Welcome to RCEL's blogsite

Welcome to Reading Christian Ecology Link's blogsite

"For the Church of the 21st century, good ecology is not an optional extra but a matter of justice. It is therefore central to what it means to be a Christian"
Dr Rowan Williams, Archbishop of Canterbury

Tuesday, 22 March 2011

Super Soup Lunch

The Green Apostles at Tilehurst Methodist Church are holding a Super Soup Lunch at Tilehurst Methodist Church Hall, School Rd, Tilehurst on Saturday 26 March from 12.00 pm - 2.00 pm to raise money for Christian Aid (www.christianaid.org.uk/super-soup-lunch ).  There will be soup, rolls and cakes made by church members, displays from different church organisations and a Traidcraft stall.  We will be trying to use at least some Locally produced, Organically grown, Animal friendly and Fairly traded food – LOAF for short.   (See http://www.christian-ecology.org.uk/use-your-loaf.pdf for more information.)  The event is open to the public.  All welcome.  Christian Aid suggests a voluntary donation of £2.  10% or £50 of the profits, whichever is greater will be going to Park URC (www.parkurc.org.uk ) towards their solar panels and woodchip boiler.  There will be an opportunity to enter a free Christian Aid prize draw.
If you would like any posters, please contact Rachel Chilton on 0118 9431602.  If you would like to help or for further information please contact Rachel or Holly Skeet on 9412516.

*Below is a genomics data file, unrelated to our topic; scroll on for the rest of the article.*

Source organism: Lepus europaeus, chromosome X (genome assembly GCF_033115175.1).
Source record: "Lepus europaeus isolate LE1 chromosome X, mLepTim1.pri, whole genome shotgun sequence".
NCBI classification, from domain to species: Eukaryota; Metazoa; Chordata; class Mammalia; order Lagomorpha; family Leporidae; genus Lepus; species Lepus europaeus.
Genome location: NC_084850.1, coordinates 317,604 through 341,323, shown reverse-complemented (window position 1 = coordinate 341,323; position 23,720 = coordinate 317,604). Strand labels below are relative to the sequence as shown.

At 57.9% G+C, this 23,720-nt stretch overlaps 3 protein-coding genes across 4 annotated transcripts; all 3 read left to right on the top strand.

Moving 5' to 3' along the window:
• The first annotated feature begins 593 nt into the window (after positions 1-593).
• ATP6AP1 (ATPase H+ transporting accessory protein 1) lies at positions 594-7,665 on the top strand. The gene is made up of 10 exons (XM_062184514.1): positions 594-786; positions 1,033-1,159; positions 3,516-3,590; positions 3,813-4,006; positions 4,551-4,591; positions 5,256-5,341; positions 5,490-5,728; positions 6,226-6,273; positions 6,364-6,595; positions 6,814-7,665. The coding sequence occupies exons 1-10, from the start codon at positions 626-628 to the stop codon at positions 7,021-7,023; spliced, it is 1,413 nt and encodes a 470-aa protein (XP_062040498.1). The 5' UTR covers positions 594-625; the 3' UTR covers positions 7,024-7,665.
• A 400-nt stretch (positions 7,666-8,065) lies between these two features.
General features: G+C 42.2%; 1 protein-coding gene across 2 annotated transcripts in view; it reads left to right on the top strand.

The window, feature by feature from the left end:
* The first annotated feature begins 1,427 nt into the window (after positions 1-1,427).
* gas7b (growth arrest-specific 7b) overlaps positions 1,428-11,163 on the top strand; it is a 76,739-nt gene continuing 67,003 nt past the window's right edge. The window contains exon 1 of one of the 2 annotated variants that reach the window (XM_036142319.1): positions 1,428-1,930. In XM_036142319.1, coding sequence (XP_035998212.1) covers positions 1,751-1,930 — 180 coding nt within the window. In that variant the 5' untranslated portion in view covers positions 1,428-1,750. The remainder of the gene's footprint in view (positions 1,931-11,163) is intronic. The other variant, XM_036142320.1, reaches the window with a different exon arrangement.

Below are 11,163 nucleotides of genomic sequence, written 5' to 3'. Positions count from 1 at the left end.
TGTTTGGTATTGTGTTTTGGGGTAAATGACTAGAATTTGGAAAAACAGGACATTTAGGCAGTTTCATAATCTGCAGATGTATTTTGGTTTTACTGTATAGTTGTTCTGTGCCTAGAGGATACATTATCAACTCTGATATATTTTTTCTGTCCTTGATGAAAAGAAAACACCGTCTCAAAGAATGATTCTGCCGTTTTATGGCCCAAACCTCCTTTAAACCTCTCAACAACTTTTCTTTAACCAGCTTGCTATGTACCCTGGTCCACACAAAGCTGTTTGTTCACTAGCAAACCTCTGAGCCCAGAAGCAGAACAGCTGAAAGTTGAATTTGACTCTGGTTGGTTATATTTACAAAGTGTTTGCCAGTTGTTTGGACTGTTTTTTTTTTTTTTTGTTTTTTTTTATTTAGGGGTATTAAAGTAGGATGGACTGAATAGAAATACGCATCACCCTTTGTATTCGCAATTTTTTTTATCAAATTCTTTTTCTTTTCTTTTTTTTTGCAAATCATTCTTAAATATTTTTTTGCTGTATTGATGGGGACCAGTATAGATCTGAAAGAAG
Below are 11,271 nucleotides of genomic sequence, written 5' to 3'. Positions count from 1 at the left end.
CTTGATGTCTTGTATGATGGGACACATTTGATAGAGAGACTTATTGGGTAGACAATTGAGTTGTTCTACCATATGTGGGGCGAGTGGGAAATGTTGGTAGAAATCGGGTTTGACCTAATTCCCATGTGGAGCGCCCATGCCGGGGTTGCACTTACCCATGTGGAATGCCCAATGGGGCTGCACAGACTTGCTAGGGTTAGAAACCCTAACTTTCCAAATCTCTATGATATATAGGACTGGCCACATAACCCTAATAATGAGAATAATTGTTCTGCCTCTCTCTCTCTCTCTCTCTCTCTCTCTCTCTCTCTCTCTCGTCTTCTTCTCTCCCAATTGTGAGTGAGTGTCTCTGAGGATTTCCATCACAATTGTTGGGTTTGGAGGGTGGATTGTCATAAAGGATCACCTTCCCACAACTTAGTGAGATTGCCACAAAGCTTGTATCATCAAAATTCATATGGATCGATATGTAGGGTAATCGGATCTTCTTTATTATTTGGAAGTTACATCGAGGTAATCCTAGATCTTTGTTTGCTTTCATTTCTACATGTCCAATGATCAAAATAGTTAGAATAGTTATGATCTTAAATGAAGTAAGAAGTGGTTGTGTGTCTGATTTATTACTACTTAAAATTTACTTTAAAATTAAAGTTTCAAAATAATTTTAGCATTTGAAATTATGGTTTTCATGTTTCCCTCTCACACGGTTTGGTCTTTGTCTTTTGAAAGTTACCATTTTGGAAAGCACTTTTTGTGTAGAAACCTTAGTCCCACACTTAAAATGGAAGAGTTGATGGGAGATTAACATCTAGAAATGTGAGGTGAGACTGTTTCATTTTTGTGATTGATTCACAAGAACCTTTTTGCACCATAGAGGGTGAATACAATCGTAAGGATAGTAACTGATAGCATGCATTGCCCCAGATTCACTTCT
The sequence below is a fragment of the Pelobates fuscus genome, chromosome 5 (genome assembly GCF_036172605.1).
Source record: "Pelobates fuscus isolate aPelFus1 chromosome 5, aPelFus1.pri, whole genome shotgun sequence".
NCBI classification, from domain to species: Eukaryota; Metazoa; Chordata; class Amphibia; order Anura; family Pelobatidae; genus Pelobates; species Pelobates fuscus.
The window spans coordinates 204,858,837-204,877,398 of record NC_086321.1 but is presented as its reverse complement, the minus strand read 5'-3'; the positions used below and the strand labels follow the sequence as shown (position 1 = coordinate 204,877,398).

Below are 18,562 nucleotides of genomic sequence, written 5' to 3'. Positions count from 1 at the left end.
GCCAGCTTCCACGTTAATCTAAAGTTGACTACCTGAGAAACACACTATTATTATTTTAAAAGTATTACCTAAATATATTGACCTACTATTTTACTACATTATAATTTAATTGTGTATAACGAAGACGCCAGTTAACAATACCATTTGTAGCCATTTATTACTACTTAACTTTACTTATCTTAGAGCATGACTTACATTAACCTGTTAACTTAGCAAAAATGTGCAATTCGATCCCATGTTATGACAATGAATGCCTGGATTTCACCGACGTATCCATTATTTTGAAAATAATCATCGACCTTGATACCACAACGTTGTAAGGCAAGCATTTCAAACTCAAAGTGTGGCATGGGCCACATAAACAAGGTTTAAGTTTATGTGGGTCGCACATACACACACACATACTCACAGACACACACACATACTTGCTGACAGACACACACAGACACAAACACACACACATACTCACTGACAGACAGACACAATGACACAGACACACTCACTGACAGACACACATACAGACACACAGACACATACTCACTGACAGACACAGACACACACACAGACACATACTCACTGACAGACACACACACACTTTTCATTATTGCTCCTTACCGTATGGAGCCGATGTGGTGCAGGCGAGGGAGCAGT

Urgent Action on Climate Change

A message from Ruth Jarman at CEL (dated 16.3.11):

In the next two weeks the government will be making a critical decision about the Climate Change Act, and we need to help them make the right one.

All the campaigning, marching and praying we’ve done on climate change helped create the Climate Change Act, with its legal target to reduce greenhouse gas emissions by 80 percent by 2050 and the independent
body, the  Committee on Climate Change to keep it on target.

Right now the government is considering the latest advice of the Committee on Climate Change on the size of the carbon budget in the 2020s. You can see the report which  sets the Committee's advice on "The fourth carbon budget" covering the period 2023-27 http://www.theccc.org.uk/reports/fourth-carbon-budget
A 'carbon budget' is a cap on the total quantity of greenhouse gas emissions emitted in the UK over a specified time. You can see an explanation of carbon budgets here http://www.theccc.org.uk/carbon-budgets
Each carbon budget covers a five-year period, with budgets set at least three periods in advance. The first three carbon budgets run from 2008-2012, 2013-2017 and 2018-2022. The latest report says that no more than 1,950 million tonnes of CO2 equivalent should be released in the 5 year period 2023 to 2027.
(CO2 equivalent is used because carbon dioxide is not the only greenhouse gas. Gases such as methane are given an "equivalence" to carbon dioxide and then methane can be added to carbon dioxide to give a total of greenhouse gases.)

To hit the 2050 target, the government should accept this advice of the Committee on Climate Change in full.

The decision on the next carbon budget (the fourth) will be made in the next week.   Please take a minute to:-

1. Remind David Cameron and Nick Clegg of their pledge to make this the 'greenest Government ever' – and to ask them to accept the independent advice of the Committee in full. See below for action options.

2. Forward this message to anyone else who might be interested in securing the earth’s future.

3. Pray for our leaders.  The cries from many quarters to water down these fairly radical recommendations will be loud. They will need wisdom and moral fortitude

Wednesday, 9 March 2011

Reading Science Week